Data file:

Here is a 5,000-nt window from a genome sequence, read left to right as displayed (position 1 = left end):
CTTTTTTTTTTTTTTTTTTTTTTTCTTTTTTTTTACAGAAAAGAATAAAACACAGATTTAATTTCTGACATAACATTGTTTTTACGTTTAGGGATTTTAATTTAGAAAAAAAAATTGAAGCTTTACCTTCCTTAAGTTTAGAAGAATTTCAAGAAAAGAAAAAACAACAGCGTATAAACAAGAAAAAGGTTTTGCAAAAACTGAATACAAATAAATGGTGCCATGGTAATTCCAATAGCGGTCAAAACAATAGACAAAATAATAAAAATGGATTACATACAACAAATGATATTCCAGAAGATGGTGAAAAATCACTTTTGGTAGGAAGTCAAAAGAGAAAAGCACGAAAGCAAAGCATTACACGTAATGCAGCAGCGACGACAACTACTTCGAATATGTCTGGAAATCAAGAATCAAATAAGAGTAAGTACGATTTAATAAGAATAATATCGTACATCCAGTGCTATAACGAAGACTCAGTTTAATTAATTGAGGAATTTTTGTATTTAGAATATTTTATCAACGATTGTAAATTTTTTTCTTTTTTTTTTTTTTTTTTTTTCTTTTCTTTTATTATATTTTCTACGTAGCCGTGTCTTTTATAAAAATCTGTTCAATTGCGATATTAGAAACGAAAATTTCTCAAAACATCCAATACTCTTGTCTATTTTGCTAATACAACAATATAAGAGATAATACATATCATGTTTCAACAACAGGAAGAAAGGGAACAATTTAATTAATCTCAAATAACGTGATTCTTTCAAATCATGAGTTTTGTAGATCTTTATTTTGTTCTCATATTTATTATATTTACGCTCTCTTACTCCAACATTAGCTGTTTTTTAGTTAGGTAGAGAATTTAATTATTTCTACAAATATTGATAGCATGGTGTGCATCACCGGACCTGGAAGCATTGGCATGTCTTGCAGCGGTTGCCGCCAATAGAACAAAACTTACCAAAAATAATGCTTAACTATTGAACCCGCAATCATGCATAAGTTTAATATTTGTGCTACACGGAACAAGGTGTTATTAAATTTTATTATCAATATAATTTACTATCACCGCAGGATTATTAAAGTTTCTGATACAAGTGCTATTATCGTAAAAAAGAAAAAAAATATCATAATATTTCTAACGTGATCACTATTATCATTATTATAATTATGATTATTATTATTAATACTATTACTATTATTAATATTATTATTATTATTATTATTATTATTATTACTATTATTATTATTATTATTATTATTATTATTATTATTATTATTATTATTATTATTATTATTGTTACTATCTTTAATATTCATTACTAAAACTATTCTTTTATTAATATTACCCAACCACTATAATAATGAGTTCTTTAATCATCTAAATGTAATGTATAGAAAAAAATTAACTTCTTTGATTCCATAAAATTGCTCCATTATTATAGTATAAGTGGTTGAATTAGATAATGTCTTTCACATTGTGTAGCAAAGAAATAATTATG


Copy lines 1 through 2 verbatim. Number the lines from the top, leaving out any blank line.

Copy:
Here is a 5,000-nt window from a genome sequence, read left to right as displayed (position 1 = left end):
CTTTTTTTTTTTTTTTTTTTTTTTCTTTTTTTTTACAGAAAAGAATAAAACACAGATTTAATTTCTGACATAACATTGTTTTTACGTTTAGGGATTTTAATTTAGAAAAAAAAATTGAAGCTTTACCTTCCTTAAGTTTAGAAGAATTTCAAGAAAAGAAAAAACAACAGCGTATAAACAAGAAAAAGGTTTTGCAAAAACTGAATACAAATAAATGGTGCCATGGTAATTCCAATAGCGGTCAAAACAATAGACAAAATAATAAAAATGGATTACATACAACAAATGATATTCCAGAAGATGGTGAAAAATCACTTTTGGTAGGAAGTCAAAAGAGAAAAGCACGAAAGCAAAGCATTACACGTAATGCAGCAGCGACGACAACTACTTCGAATATGTCTGGAAATCAAGAATCAAATAAGAGTAAGTACGATTTAATAAGAATAATATCGTACATCCAGTGCTATAACGAAGACTCAGTTTAATTAATTGAGGAATTTTTGTATTTAGAATATTTTATCAACGATTGTAAATTTTTTTCTTTTTTTTTTTTTTTTTTTTTCTTTTCTTTTATTATATTTTCTACGTAGCCGTGTCTTTTATAAAAATCTGTTCAATTGCGATATTAGAAACGAAAATTTCTCAAAACATCCAATACTCTTGTCTATTTTGCTAATACAACAATATAAGAGATAATACATATCATGTTTCAACAACAGGAAGAAAGGGAACAATTTAATTAATCTCAAATAACGTGATTCTTTCAAATCATGAGTTTTGTAGATCTTTATTTTGTTCTCATATTTATTATATTTACGCTCTCTTACTCCAACATTAGCTGTTTTTTAGTTAGGTAGAGAATTTAATTATTTCTACAAATATTGATAGCATGGTGTGCATCACCGGACCTGGAAGCATTGGCATGTCTTGCAGCGGTTGCCGCCAATAGAACAAAACTTACCAAAAATAATGCTTAACTATTGAACCCGCAATCATGCATAAGTTTAATATTTGTGCTACACGGAACAAGGTGTTATTAAATTTTATTATCAATATAATTTACTATCACCGCAGGATTATTAAAGTTTCTGATACAAGTGCTATTATCGTAAAAAAGAAAAAAAATATCATAATATTTCTAACGTGATCACTATTATCATTATTATAATTATGATTATTATTATTAATACTATTACTATTATTAATATTATTATTATTATTATTATTATTATTATTACTATTATTATTATTATTATTATTATTATTATTATTATTATTATTATTATTATTATTATTATTGTTACTATCTTTAATATTCATTACTAAAACTATTCTTTTATTAATATTACCCAACCACTATAATAATGAGTTCTTTAATCATCTAAATGTAATGTATAGAAAAAAATTAACTTCTTTGATTCCATAAAATTGCTCCATTATTATAGTATAAGTGGTTGAATTAGATAATGTCTTTCACATTGTGTAGCAAAGAAATAATTATG